why do we need to recycle copper
Copper holds the number one position for recycled industrial metal. As a matter of fact, the coins in your pocket may contain copper that is thousands of years old. The copper that is recycled every year is almost as much as the copper that is mined. This shows that there is a great demand for copper and things stand, it appears that it will continue to grow as more and more
countries become technologically advanced. But what are the benefits of recycling copper? Doesnt the whole process do more harm than good to the environment? True, recycling copper requires fossil fuels and releases gases into the atmosphere but in countries where up-to-date technology is used, there is very little damage to the environment. Here are additional benefits of recycling copper: The waste that we produce goes to landfills and the world is running short of space for them. Recycled copper doesn't end up in landfills. As a matter of fact, there is research going on as to how copper can replace the use of glass and plastic which are 2 major components of landfills. It is much better for the environment if we recycle copper because we dont have to mine for it to meet demand.
Mining uses up fossil fuels and interferes with natural ecosystems. If we could recycle more copper, we would reduce damage to the environment. Refining copper is very toxic. During the process, the waste that is emitted to the air can be harmful. Recycling, on the other hand is a relatively safe process and uses up only 15% of the energy that is necessary to refine copper. Recycling of copper injects new jobs into the economy. The process, all the way from collecting copper scrap to the actual recycling requires human labor. Recycling means that we slow down the rate of depletion of natural resources. With the global population growing so fast and all the technological advancements we are seeing today, it makes sense that we hang on to as much of our natural resources for as long as possible. Anyone who makes a conscious effort to recycle says that it gives a very rewarding feeling. If you havent been feeling so good lately, why not try and recycle some copper and experience the feeling of giving back to the environment. Lastly, you make money. Go to and we will buy your copper from you.
We pay excellent prices and we pay on the spot. Are there disadvantages to recycling copper? As already mentioned, some people argue that it increases the level of pollution in the atmosphere. This is not true when you compare it to the amount of toxins that are belched into the air during the copper extraction process. Considering how long copper can be recycled, we may come to a point in time when there is enough copper on the ground that we dont need to mine any more. That, doubtlessly, is a great thing for the planet. Copper is a 100 percent recyclable material. According to the Copper Development Association, copper's recycling rate is higher than that of any other engineering metal. Every year in the United States, nearly as much copper is recycled as is mined. Excluding wire production, almost 75 percent of U. S. copper used comes from recycled copper scrap. There are so many advantages to recycling copper that the value of scrap is approximately 85 to 95 percent the price of newly mined ore. The more copper recycled, the smaller the need for copper mining. Copper mining involves the usage of time, energy and fossil fuels.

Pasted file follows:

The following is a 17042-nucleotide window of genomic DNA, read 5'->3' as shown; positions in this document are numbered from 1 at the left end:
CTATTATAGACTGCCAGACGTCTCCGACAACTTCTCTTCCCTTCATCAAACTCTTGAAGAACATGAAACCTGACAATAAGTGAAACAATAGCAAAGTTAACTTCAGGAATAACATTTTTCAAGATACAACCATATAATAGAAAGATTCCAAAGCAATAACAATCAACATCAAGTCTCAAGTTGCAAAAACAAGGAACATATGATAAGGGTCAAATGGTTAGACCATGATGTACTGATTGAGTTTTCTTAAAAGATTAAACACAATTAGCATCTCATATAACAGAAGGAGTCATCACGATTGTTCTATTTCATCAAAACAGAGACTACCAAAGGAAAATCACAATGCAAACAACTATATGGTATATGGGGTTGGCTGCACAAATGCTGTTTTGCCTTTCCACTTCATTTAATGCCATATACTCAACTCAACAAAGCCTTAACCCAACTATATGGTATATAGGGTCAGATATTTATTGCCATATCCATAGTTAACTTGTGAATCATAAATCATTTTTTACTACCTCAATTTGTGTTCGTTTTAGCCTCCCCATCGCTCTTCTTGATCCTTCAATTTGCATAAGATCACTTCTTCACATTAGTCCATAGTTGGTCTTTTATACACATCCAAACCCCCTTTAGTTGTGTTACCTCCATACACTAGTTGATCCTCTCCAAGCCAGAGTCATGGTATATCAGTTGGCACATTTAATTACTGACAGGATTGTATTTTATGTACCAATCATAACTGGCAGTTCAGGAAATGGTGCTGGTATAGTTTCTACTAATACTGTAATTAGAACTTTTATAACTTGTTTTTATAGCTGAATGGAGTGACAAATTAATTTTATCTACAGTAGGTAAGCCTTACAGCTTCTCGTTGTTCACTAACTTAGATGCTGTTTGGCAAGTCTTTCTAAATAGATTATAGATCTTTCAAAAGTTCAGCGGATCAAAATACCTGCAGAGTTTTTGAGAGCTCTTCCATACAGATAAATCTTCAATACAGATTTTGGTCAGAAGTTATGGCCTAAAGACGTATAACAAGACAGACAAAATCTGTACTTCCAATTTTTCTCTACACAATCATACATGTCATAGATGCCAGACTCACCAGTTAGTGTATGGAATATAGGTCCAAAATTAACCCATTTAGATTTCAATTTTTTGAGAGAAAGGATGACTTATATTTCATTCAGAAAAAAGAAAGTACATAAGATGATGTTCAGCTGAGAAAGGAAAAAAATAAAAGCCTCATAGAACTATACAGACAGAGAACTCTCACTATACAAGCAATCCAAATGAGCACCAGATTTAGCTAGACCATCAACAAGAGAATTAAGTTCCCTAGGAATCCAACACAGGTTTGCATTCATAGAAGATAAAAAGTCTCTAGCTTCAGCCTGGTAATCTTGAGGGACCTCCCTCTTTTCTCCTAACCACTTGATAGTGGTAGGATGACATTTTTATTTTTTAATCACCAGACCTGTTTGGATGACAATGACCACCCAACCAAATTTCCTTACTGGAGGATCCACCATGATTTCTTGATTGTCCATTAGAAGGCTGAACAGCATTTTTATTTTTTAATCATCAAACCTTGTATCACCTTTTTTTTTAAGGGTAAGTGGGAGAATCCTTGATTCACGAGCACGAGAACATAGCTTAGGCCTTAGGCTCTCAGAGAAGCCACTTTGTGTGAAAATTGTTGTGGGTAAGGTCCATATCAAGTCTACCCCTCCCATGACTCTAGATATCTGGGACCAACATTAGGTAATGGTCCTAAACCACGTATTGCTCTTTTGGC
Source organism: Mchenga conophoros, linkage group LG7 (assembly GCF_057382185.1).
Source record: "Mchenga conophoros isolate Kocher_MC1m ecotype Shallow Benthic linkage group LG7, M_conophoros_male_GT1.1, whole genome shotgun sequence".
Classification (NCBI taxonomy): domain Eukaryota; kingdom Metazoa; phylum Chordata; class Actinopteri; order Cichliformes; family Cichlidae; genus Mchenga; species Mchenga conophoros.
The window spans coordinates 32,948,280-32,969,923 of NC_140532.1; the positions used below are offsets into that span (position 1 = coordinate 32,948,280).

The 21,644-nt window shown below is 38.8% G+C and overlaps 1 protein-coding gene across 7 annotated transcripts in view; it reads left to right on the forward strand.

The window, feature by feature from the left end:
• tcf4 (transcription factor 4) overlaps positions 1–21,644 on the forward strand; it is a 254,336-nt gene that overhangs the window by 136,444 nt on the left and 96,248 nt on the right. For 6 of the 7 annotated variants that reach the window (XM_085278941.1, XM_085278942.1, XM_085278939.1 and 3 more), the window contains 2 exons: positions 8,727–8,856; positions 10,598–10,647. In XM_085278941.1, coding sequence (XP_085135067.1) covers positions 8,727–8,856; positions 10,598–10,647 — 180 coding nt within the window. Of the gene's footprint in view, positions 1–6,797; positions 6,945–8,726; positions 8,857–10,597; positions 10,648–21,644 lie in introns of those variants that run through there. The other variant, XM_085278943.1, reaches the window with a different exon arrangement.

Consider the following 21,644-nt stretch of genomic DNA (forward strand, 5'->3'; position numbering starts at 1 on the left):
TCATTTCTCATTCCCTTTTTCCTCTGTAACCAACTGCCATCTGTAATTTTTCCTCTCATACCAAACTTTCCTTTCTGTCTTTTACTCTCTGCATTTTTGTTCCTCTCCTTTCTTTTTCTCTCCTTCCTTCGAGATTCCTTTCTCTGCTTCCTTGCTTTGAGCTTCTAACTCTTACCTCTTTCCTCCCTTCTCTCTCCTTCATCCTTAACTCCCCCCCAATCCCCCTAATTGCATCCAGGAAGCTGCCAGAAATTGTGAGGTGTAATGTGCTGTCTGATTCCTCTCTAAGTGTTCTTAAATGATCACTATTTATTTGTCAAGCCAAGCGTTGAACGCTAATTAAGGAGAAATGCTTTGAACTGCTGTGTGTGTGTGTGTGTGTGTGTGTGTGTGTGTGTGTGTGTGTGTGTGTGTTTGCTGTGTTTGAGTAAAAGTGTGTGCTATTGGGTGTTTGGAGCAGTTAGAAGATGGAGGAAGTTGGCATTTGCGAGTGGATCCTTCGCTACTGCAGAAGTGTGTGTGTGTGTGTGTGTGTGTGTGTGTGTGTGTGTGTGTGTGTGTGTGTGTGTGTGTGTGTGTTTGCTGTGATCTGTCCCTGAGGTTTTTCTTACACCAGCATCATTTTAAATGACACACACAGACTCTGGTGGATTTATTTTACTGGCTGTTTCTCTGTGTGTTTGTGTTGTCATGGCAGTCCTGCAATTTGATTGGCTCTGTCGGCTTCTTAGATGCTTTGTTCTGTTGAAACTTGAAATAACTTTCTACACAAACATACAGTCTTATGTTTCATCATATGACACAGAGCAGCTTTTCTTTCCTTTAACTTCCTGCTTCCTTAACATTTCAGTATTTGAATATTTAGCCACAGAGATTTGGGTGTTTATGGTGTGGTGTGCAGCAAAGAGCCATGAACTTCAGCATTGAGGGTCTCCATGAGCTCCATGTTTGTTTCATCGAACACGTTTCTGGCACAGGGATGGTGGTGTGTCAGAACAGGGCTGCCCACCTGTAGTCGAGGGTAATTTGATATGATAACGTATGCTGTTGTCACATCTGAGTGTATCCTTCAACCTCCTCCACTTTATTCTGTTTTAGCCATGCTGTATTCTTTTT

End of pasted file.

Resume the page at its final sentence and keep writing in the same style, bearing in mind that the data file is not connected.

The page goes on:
According to the Copper Development Association, the United States has no need to import copper. This is mostly due to copper recycling, which provides 95 percent of the copper for domestic usage. The refining process for copper releases toxic gases and dust into the air. Recycling reduces the emissions related to the mining and smelting. According to KME, the Bureau of International Recycling reports that recycling copper saves 85 percent of the energy needed to produce new copper. The amount of solid waste left over from the smelting process is also eliminated, reducing a need for disposal. Recycling of copper eliminates the product from taking up space in landfills, according to "Waste and Recycling" by Janine Amos. Copper is found in many different products; household electrical items, computers, cars and electrical wire can all include copper. Many buildings include copper in their construction, with the average home containing 400 pounds of copper, according to the Northwest Mining Association. Even small pieces of copper can be recycled and reused.
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